Figure 1. (Case 2) Color fundus and optical coherence tomography (OCT) examinations. (A) Fundus examinations at the presentation in May 2021(2 months after the vaccination); (B) OCT photos in May 2021 demonstrated the foveal neurosensory detachment in the right eye; (C) OCT photos in July 2021, most of the retinal neurosensory layer in foveola back to the retinal pigment epithelium with the hyperreflective subfoveal lesion.
Patient 4 complained about eye redness and blurred vision in her left eye 7 days after receiving the second dose of inactivated COVID-19 vaccine in May 2021. She denied the medical history. In August 2021, she presented to our clinic with seriously blurred vision in her left eye. The BCVA was 20/20 in her right eye and 20/200 in her left eye. The intraocular pressure(IOP) was 16 mmHg in the right eye and 15 mmHg in the left eye. Slit-lamp examination revealed a dendritic ulcer with terminal bulbs in the central cornea and it becomes readily apparent with fluorescein staining (Supplementary Figure 1A). Ganciclovir gel and cyclosporine eyedrop was used for 4 weeks. The cornea ulcer healed with a light nebula left and the BCVA of her left eye returned to 20/100 (Supplementary Figure 1B).
Patient 5 presented to our clinic in June 2021 with foreign body sensation, lacrimation, and redness in her red-eye, accompanied by groups of fluid-filled blisters on her right forehead 1 day after receiving the first dose of vaccine (Figure 2A). The BCVA at the presentation was 20/20 in her right eye and 20/25 in her left eye. The intraocular pressure was 17 and 16 mmHg, respectively. The patient had edema in her right eyelid, conjunctival congestion, shallow corneal ulcer close to the limbus, and positive fluorescein staining in her right eye. No cells and flare were noticed in the right eye anterior chamber. After being given an intravenous injection of ganciclovir and plus with topical application of ganciclovir gel and cyclosporine eyedrop for 2 months, the facial blisters and corneal ulcer in her right eye healed (Figure 2B, Supplementary Figure 2).
Figure 2. (Case 5) Facial blisters photos. (A) 1 day after receiving the first dose of coronavirus disease 2019 (COVID-19) vaccine; (B) 2 months after the vaccine injection. After receiving an intravenous injection of ganciclovir, the blisters healed gradually with remained scabs on her right forehead (B).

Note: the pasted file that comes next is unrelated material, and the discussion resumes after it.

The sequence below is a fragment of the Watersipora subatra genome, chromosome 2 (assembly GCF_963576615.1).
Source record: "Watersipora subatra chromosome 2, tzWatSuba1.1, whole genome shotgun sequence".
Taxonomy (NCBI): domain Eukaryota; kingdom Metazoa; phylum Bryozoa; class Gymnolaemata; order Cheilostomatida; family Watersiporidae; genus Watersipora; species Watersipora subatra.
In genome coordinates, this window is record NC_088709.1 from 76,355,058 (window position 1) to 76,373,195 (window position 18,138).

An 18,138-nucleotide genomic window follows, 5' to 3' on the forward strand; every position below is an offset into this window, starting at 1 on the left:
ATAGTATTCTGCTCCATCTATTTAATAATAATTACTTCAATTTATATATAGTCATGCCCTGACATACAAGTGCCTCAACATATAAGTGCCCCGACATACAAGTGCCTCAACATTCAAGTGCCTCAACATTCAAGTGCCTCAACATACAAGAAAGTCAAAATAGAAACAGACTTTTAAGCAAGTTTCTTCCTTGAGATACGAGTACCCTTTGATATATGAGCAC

Patient 6 had a 10-year medical history of hypertension. Before presenting to our clinic in August 2021, he had accepted a cataract surgery in his right eye for 2 months. Three days after receiving the first dose of COVID-19 inactivated vaccine in July 2021, he complained the redness, lacrimation, and visual loss in his right eye, and was diagnosed as having scleritis in a local clinic. He was given the treatment of the eyedrops of tobramycin and dexamethasone for 1 month in his right eye, and the symptoms were getting worse. In August, he was referred to our clinic. The BCVA at the presentation was 20/50 OD and 20/67 OS. The intraocular pressure was 19 and 20 mmHg, respectively. The slit lamp examinations revealed serious conjunctival congestion and a 3 mm × 3 mm nodule on the temporal sclera of his right eye. The cornea was clear, and no cells or flares were observed in the anterior chamber (Figure 3).
Since the role of vaccination is to prevent diseases, the vaccine has been widely administered to a large group of healthy individuals. The safety and side effects raise concerns among the human community. Local reactions (swelling, erythema, and pain around the site of injection) at injection sites and mild systemic reactions (transient fever, tiredness, headache, or chills) are common, but serious side effects are uncommon. According to the data from CCDC (From December 2020 to April 2021), the adverse events of COVID-19 vaccines were reported at 11.86 per 100,000 persons in China (6). Regarding this, 82.96% of the total events were general reactions including fever, swollen and callosity at injection sites, and 17.04% were uncommon adverse reactions such as allergic skin rash, angioedema, and acute severe allergic reaction.